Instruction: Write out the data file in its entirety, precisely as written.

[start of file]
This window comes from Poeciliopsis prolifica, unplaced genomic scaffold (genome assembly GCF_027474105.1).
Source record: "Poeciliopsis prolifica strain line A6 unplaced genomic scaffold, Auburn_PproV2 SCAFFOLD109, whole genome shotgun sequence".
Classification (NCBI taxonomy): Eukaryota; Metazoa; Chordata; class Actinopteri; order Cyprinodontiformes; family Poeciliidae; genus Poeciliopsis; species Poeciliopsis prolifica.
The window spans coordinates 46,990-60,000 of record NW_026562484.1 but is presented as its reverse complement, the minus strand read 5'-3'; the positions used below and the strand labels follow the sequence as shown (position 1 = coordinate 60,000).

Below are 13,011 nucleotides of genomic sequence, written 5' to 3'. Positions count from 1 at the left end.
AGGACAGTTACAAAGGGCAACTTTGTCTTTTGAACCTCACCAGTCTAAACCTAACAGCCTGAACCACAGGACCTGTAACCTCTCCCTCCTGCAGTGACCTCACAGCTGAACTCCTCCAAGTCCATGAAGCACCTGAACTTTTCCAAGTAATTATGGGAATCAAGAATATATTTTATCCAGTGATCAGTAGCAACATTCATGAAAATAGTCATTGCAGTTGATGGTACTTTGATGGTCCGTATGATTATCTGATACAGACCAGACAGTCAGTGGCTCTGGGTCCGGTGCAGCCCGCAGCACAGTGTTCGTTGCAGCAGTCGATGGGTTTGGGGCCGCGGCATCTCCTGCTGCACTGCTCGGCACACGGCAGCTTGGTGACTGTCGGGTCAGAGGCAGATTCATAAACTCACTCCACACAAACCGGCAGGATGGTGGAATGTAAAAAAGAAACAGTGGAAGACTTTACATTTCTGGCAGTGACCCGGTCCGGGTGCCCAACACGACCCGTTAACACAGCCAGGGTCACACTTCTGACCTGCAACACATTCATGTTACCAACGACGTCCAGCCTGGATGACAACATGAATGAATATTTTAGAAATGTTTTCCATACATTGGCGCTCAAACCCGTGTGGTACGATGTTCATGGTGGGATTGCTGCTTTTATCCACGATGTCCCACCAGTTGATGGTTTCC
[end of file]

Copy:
This window comes from Poeciliopsis prolifica, unplaced genomic scaffold (genome assembly GCF_027474105.1).
Source record: "Poeciliopsis prolifica strain line A6 unplaced genomic scaffold, Auburn_PproV2 SCAFFOLD109, whole genome shotgun sequence".
Classification (NCBI taxonomy): Eukaryota; Metazoa; Chordata; class Actinopteri; order Cyprinodontiformes; family Poeciliidae; genus Poeciliopsis; species Poeciliopsis prolifica.
The window spans coordinates 46,990-60,000 of record NW_026562484.1 but is presented as its reverse complement, the minus strand read 5'-3'; the positions used below and the strand labels follow the sequence as shown (position 1 = coordinate 60,000).

Below are 13,011 nucleotides of genomic sequence, written 5' to 3'. Positions count from 1 at the left end.
AGGACAGTTACAAAGGGCAACTTTGTCTTTTGAACCTCACCAGTCTAAACCTAACAGCCTGAACCACAGGACCTGTAACCTCTCCCTCCTGCAGTGACCTCACAGCTGAACTCCTCCAAGTCCATGAAGCACCTGAACTTTTCCAAGTAATTATGGGAATCAAGAATATATTTTATCCAGTGATCAGTAGCAACATTCATGAAAATAGTCATTGCAGTTGATGGTACTTTGATGGTCCGTATGATTATCTGATACAGACCAGACAGTCAGTGGCTCTGGGTCCGGTGCAGCCCGCAGCACAGTGTTCGTTGCAGCAGTCGATGGGTTTGGGGCCGCGGCATCTCCTGCTGCACTGCTCGGCACACGGCAGCTTGGTGACTGTCGGGTCAGAGGCAGATTCATAAACTCACTCCACACAAACCGGCAGGATGGTGGAATGTAAAAAAGAAACAGTGGAAGACTTTACATTTCTGGCAGTGACCCGGTCCGGGTGCCCAACACGACCCGTTAACACAGCCAGGGTCACACTTCTGACCTGCAACACATTCATGTTACCAACGACGTCCAGCCTGGATGACAACATGAATGAATATTTTAGAAATGTTTTCCATACATTGGCGCTCAAACCCGTGTGGTACGATGTTCATGGTGGGATTGCTGCTTTTATCCACGATGTCCCACCAGTTGATGGTTTCC